Homosexuals Rally for New Laws
A Group Tries To Persuade The Legislature To Pass Bills On Hate Crimes And Sodomy
March 24, 1999
P. O. Box 849, Fayetteville, NC 28302
By Kim Nilsen, Raleigh bureau
RALEIGH -- Gays and lesbians lobbied state lawmakers Tuesday, pushing
for privacy in the bedroom and protection from hate crimes. The groups organizers
say legislative reforms in other states and anger over recent murders of gay men have
helped fuel stronger grass-roots efforts in North Carolina.
The focus of the effort now is on two pieces of legislation. One bill would expand the
scope of the hate crime law to cover acts targeting homosexuals.
The other would revise state statute that courts have interpreted as criminalizing oral
sex and sodomy in both same-sex and unmarried heterosexual relationships. Past efforts to
change what the state calls the "crimes against nature" law have failed. People
who gathered outside of the Legislative Building for a gay rights rally Tuesday say this
latest bid too will face opposition.
The rally itself drew a brief flash of protest. Lines of school tours and a group of
senior citizens had filed past the gathering without a problem, but midway through the
speeches, a man hurled a Biblical warning at the group about gays burning in hell. The man
was escorted away by General Assembly police.
Unapologetic supporters of gay rights say the changes they are pushing for are long
overdue. All 50 states once had anti-sodomy laws on the books. Those laws have been
repealed or struck down in 32 states. Five states still have sodomy laws that apply only
to same-sex acts, according to the Common Sense Foundation, a nonprofit group that studies
In North Carolina and 12 other states, the law applies to heterosexuals as well. A
Louisiana court declared that state's sodomy law unconstitutional law month, but an appeal
of the decision is expected.
Violating the law is a felony that can land offenders in prison.
"Eighteen states still make it a crime to love who we want to love," said Dan
Hawes, a field organizer with the National Gay and Lesbian Task Force.
While people are rarely prosecuted under the law, it can be used by employers and
landlords to turn away homosexuals. Its provisions can become ammunition in custody cases,
Superior Court Judge Ray Warren, who is openly gay and a critic of the crimes against
nature provision, said many legislators and their children have probably broken the law
The N.C. Family Policy Council wants the law to remain in place. Bill Brooks, the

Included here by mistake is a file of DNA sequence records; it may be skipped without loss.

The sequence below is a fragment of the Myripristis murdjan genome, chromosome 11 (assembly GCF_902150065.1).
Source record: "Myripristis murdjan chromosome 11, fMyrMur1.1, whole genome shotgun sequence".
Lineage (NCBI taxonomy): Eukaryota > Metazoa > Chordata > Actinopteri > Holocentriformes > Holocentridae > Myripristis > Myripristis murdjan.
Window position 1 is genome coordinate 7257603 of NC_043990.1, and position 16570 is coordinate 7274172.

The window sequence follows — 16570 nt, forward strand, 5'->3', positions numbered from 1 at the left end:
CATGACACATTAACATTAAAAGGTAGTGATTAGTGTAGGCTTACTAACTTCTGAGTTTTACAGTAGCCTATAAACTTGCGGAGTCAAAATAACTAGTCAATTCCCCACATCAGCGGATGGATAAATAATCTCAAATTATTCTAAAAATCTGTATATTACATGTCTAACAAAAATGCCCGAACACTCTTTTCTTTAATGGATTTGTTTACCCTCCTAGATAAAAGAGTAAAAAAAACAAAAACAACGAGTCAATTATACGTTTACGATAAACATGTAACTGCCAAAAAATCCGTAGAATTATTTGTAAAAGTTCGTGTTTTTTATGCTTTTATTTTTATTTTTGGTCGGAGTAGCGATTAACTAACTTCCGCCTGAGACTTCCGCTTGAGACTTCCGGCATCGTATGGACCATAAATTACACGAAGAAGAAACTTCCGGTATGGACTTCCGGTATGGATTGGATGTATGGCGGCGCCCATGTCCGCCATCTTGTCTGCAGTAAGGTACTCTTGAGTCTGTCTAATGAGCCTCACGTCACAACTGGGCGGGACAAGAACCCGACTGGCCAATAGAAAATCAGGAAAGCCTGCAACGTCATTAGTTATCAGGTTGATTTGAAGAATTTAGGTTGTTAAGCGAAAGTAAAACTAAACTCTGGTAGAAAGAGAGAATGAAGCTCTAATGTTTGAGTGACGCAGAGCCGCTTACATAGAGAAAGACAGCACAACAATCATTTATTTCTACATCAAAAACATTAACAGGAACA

councils director, believes that a majority of North Carolinians would agree.
"Just because two people consent to do anything doesn't make it right,"
Organizers of Tuesday's rally say that while the legislation may not pass, each push
helps put the equity issue before people. "Every time, the odds get better,"
said M.K. Cullen, director of Equality North Carolina Political Action Committee.
The crimes against nature bill is sponsored by Sen. Ellie Kinnaird, a Democrat from
Orange County who admitted that advocating for gay rights issues can be risky politically.
"Its not easy for me to be here," she told people at the rally. "This
will be used against me."
The hate crime legislation may seem more safe for lawmakers, Cullen said. Crimes linked
to religion, race and other factors are already covered. The bill expected in the House
this week would add crimes spurred by sexual orientation, gender or disability. The
provision would also boost hate crimes from a misdemeanor crime to a felony, said Rep.
Paul Luebke, a Democrat from Durham who is one of the primary sponsors of the bill. The
sexually-motivated murders of two gay men -- Wyoming college student Matthew Shepard and
Billy Jack Gaither of Alabama -- have prompted a national conversation about hate crimes.
While Brooks said he doesn't condone any violence, he opposes expanding the law to
cover homosexuals. He said criminal laws already address violent acts and property crimes.
Adding certain groups who have "singled themselves out" with behavior "of
their choosing" could open a Pandora's box of demands for special protections, he
The day of lobbying in Raleigh was part of a week of events happening across the
country to draw attention to inequities based on sexuality. Speakers urged participants to
put pressure on lawmakers to support the bill by writing, calling or sending e-mail to
lawmakers. A group from Cumberland County visited Tuesday with Sen. Larry Shaw, a
Fayetteville Democrat, to discuss the legislative changes and needed funding for AIDS
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